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When you hear the term “cultural competence,” it most often refers to healthcare. Providers began emphasizing its importance in the 1960s and 70s, believing that if they could be more culturally knowledgeable, they could be more effective at providing care.
The idea was that clinicians could be more attuned to how their patients or clients talked about and presented symptoms. It was also about understanding cultural factors like diet or preferences that might be contributing factors or might get in the way of following a prescribed treatment plan.
This idea made sense beyond healthcare. In our other organizations — schools, businesses, services — the idea eventually gained traction, too. If people providing help or services are more culturally knowledgeable about their clients or customer base, they can provide better service and more value.
More recently, organizations are also coming to recognize that understanding the culture of their own employees or potential employees might matter. Cultural competence could affect everything from how you think about work flexibility to career paths and organizational culture. But the concept of cultural competence might not be the right solution to the concern.
The idea of cultural competence has a few implications that run counter to the idea of inclusion. Culture — especially one that’s not yours — isn’t something that you can master. Even married couples don’t learn everything there is to know about one another. How then, would someone go about learning generations of lifetimes and experiences?
What providers — and businesses — can strive for instead is cultural humility. But what exactly is that, and how does it differ from cultural competence?
Cultural humility versus cultural competence: What’s the difference?
Diversity, inclusion, and belonging have rightfully been given a lot of importance in workplaces over the last few decades — and for good reason. It’s not enough, though, to simply hire people that look different. Read blogs, interviews, and stories by Black authors, and you’ll see that acceptance isn’t the same as inclusion.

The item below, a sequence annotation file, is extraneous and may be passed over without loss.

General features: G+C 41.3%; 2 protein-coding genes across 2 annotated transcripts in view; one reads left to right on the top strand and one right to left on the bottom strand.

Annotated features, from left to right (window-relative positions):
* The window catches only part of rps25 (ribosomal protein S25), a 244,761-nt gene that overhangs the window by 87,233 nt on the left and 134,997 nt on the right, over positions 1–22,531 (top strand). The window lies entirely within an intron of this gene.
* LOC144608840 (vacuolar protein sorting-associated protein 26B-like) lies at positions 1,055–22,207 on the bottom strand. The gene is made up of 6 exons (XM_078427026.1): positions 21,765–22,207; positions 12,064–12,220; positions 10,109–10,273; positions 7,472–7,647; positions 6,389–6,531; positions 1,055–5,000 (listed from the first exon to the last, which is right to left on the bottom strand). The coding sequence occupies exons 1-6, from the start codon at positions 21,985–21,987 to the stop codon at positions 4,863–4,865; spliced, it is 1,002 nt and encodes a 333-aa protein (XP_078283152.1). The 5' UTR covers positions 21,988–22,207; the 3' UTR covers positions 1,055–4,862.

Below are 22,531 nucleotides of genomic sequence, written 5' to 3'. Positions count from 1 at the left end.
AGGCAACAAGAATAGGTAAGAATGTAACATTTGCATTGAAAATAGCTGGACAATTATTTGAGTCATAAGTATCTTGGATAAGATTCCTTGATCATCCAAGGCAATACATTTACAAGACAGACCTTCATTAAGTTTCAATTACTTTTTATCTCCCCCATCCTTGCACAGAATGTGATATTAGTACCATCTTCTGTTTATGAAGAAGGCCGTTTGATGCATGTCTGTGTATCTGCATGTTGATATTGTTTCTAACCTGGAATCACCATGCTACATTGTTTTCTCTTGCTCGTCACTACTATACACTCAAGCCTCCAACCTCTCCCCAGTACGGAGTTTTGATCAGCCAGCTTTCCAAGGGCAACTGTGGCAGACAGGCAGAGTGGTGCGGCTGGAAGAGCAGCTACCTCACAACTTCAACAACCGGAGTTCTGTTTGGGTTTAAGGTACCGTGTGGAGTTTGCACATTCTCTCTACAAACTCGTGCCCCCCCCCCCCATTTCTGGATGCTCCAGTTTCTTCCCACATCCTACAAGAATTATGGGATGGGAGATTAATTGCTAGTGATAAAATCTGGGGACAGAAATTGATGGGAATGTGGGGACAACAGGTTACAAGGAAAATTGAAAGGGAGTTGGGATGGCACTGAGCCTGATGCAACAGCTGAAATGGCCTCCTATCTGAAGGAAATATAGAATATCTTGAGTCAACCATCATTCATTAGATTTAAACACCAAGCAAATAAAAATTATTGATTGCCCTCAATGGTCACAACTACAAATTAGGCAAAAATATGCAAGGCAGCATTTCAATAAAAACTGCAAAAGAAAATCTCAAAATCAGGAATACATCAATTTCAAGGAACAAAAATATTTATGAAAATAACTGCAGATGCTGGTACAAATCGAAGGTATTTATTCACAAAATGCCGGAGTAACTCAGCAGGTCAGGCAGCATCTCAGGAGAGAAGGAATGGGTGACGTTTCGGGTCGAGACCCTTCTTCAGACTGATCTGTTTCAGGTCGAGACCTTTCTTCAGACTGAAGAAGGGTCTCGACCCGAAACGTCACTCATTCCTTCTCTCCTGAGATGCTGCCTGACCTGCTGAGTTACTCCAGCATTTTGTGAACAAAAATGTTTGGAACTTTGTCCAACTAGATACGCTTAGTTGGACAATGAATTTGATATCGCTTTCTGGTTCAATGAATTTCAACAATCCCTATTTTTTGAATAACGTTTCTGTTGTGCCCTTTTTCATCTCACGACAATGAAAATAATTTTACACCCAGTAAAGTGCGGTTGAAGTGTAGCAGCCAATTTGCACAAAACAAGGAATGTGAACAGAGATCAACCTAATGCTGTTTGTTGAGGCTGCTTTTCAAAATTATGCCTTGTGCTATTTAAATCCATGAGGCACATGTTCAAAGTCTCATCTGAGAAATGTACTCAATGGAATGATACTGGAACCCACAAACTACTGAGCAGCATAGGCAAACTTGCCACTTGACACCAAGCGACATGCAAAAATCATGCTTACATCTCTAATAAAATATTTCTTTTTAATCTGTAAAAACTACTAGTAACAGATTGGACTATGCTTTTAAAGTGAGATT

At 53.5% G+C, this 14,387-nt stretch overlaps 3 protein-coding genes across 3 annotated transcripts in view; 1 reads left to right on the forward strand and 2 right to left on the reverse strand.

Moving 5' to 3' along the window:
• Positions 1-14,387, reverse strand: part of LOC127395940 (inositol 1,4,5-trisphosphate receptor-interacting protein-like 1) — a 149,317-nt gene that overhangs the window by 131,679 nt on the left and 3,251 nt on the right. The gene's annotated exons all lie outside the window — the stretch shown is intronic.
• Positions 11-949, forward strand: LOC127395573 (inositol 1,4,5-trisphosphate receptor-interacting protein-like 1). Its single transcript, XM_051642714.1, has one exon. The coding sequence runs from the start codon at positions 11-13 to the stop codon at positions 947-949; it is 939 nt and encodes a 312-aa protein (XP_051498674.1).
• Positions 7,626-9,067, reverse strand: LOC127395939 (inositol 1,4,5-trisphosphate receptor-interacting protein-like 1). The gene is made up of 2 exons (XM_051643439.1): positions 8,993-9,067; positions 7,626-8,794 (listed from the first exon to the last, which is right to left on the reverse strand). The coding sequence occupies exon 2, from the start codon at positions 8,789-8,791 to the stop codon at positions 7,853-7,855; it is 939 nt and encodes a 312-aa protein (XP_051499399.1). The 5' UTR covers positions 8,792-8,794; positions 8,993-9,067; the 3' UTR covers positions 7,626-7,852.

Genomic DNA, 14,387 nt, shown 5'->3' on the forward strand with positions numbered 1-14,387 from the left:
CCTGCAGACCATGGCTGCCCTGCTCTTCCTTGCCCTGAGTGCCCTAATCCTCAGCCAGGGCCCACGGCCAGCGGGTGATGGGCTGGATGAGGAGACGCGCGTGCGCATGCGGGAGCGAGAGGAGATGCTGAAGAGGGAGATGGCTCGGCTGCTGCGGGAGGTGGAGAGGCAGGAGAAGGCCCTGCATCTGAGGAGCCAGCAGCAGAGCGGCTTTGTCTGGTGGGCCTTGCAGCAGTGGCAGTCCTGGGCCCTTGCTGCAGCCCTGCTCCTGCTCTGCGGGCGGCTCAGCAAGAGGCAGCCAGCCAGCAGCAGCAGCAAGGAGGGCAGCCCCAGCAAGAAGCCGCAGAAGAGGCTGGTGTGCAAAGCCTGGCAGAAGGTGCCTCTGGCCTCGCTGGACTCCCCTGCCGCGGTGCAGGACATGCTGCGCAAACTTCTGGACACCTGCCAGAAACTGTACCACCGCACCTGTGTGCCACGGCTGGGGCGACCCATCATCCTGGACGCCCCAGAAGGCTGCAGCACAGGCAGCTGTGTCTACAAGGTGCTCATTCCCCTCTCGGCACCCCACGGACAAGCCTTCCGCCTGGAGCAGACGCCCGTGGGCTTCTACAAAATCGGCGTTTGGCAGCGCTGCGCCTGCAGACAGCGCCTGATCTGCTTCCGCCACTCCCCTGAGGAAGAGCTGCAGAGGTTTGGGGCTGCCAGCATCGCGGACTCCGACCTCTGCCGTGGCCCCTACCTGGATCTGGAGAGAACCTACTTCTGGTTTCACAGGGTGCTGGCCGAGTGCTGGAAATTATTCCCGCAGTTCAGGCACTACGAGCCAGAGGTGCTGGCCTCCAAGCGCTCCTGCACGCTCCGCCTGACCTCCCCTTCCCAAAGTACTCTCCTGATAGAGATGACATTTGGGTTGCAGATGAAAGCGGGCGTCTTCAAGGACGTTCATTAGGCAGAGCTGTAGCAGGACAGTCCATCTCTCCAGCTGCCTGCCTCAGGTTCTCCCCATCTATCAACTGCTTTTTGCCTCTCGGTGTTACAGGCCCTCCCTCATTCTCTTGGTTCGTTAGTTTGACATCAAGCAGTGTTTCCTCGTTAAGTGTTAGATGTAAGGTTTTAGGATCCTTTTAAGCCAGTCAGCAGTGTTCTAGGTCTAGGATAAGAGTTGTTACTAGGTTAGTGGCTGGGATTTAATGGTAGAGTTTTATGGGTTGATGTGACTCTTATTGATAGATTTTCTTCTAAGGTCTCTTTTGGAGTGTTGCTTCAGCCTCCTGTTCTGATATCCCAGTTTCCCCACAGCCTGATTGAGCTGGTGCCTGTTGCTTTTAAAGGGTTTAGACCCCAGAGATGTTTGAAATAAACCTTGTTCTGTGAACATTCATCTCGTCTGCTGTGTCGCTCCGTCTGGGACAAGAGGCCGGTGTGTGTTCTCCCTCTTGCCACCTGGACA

Of course, this isn’t limited to the Black experience — or even just to race. People from all backgrounds that aren’t represented by the dominant culture at work can feel left out, ostracized, and unwelcome.
This hit to belonging doesn’t just affect employees from underrepresented backgrounds. BetterUp found that belonging was a top predictor of employees’ intent to stay at their jobs.
Belonging doesn’t just mean diversity. It means that people of all backgrounds feel heard, seen, and recognized for their contributions. Unfortunately, many well-meaning professionals — not just healthcare professionals, but across a variety of fields — strike out in search of cultural competence. And boy, do they strike out.
So why does cultural competence often produce such cringe-worthy results?
What is cultural competence?
Cultural competence is a type of social fluency gained by learning about another culture’s language, set of customs, beliefs, and patterns. It enables service providers to tailor their approach to be culturally responsive and sensitive.
The classic trope of old-school cultural competence are the American businessmen taking “etiquette” lessons before they meet with their wealthy — and sensitive — foreign investors.
The danger is that — while well-intended — the idea of cultural competence implies that people of a certain background are a monolith. It treats them, in essence, as a stereotype. “Follow this set of rules and you won’t offend our foreign guests.”
However, this erases the complexity of human beings. No two people, even from the same background, will have the same perspective or experience. The idea of cultural competence can leave people feeling like they’re being reduced to just one part of their identity. It’s inherently othering and does nothing for belonging.
Cultural humility, a term that was introduced to clinical and academic literature in the late 1990's addresses that concern by being an approach or orientation rather than a fixed set of knowledge or training.
In their article, Cultural humility versus cultural competence: A critical distinction in defining physician training outcomes in multicultural education, public health physician Melanie Tervalon and health educator Jann Murray-Garcia present it as a new idea of relating to people and diversity.
What is cultural humility?
Cultural humility is an approach to sociocultural differences that is “self-first.” It emphasizes intersectionality and understanding one’s own implicit biases. This approach cultivates self-awareness and self-reflection, bringing a respectful willingness to learn to inter-personal interactions.
When a person cultivates cultural humility, they enter their conversations with others in an open, curious manner. This curiosity isn’t directed towards the other person as much as it is at themselves and where their own shortcomings in perception might exist. And they understand that bridging those gaps in awareness is an ongoing process.
In their article, Tervalon and Murray-Garcia outline the following traits of cultural humility:
- Curiosity and willingness to learn about cultural differences